Stop buttressing fear with every action. Your life is not a study in risk management. It’s important to take care of yourself and avoid harming others and become overly dependent on them. It’s not pleasant to be homeless and broke.
But beyond that, live free. Free of what you should be doing. What “success” is supposed to look like. What accomplishments needs to line under your name.
The mountain is yourself. Not on paper.
Trust that you were put on this Earth for something, a purpose greater than yourself.
"I want to change the world."
Everywhere I turn these days, I hear that phrase.
There are over 2.9 billion google search results for “How to Change the World.”
Startups dedicated to conscious living and meaningful work are popping up left and right.
The ambition around this…
"In this I’ve realized that “changing the world” was never the right aim. My innate desire has always been to embody my message."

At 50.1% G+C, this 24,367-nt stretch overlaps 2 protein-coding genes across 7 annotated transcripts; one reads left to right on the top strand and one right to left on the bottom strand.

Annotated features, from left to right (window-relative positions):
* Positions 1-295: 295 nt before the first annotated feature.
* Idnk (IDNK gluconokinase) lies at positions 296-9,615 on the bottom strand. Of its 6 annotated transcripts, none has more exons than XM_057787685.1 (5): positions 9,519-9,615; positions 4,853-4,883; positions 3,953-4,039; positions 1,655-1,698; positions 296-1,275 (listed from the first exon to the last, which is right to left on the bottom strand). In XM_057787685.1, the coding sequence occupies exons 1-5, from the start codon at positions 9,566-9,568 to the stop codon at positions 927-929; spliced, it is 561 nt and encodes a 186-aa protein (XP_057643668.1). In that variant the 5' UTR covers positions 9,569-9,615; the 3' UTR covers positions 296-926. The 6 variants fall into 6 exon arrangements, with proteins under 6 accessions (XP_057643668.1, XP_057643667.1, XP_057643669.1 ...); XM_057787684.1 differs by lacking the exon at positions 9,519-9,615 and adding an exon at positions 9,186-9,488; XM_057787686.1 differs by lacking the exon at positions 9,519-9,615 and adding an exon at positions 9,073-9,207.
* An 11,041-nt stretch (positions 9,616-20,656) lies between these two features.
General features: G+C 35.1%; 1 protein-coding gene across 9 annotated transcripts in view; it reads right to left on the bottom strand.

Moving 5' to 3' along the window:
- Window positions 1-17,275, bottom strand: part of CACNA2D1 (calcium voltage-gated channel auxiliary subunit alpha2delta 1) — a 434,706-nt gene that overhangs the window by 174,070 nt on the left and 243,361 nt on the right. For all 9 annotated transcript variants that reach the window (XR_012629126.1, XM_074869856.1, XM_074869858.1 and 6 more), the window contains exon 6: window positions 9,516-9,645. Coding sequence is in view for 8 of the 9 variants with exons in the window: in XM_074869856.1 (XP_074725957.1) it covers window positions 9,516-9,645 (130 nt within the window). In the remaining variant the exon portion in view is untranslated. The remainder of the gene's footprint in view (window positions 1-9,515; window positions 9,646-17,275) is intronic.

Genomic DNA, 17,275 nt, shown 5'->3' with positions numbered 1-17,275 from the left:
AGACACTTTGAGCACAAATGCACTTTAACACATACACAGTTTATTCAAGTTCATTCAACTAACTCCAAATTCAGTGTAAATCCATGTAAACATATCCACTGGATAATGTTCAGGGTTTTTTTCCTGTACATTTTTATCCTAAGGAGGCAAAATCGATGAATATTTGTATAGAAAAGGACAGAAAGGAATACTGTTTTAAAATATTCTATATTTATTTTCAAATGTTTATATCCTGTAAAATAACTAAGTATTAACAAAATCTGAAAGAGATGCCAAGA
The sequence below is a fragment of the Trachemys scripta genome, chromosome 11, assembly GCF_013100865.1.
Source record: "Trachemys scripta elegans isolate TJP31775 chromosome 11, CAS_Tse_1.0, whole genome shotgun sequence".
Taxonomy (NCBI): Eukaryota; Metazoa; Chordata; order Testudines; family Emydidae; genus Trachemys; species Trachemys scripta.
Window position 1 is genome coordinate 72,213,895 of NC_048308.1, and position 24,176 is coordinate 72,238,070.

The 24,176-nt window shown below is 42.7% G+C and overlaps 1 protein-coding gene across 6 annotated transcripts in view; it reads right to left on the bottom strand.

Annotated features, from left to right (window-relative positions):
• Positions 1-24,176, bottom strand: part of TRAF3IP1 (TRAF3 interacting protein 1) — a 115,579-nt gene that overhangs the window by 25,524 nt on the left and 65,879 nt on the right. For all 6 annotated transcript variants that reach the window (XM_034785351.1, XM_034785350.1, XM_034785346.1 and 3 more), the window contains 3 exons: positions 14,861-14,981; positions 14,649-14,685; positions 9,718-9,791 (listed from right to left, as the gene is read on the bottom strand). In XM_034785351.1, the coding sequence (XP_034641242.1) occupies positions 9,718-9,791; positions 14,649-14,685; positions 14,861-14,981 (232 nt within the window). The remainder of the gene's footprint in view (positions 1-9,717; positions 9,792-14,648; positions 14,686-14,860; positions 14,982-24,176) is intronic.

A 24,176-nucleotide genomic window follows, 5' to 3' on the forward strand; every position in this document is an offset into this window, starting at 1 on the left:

Over the past year, this has been one of my realizations, too. As I look towards 2014 and ponder what it means to embody my message and my truth, here are three thoughts that quickly popped into my head:
- I want to learn how to cultivate deeper connections between people.
- I want to lessen a sense of loneliness in a world filled with superficial promises of belonging (e.g. technology).
- Build a better food system and redefine our relationship with food.
I’m not sure what to do with these things yet, but they have occupied my mind for quite some time now, surfacing to the forefront of my consciousness from time to time.
But do read Michael’s post at Get Storied. It’s great.
He said “I gave up making choices. I’ve merely changed my responsibility from making choices to asking questions.” With the throw of dice, or coins, and the I-Ching, Cage learned to accept what was given to him, by chance, or nature.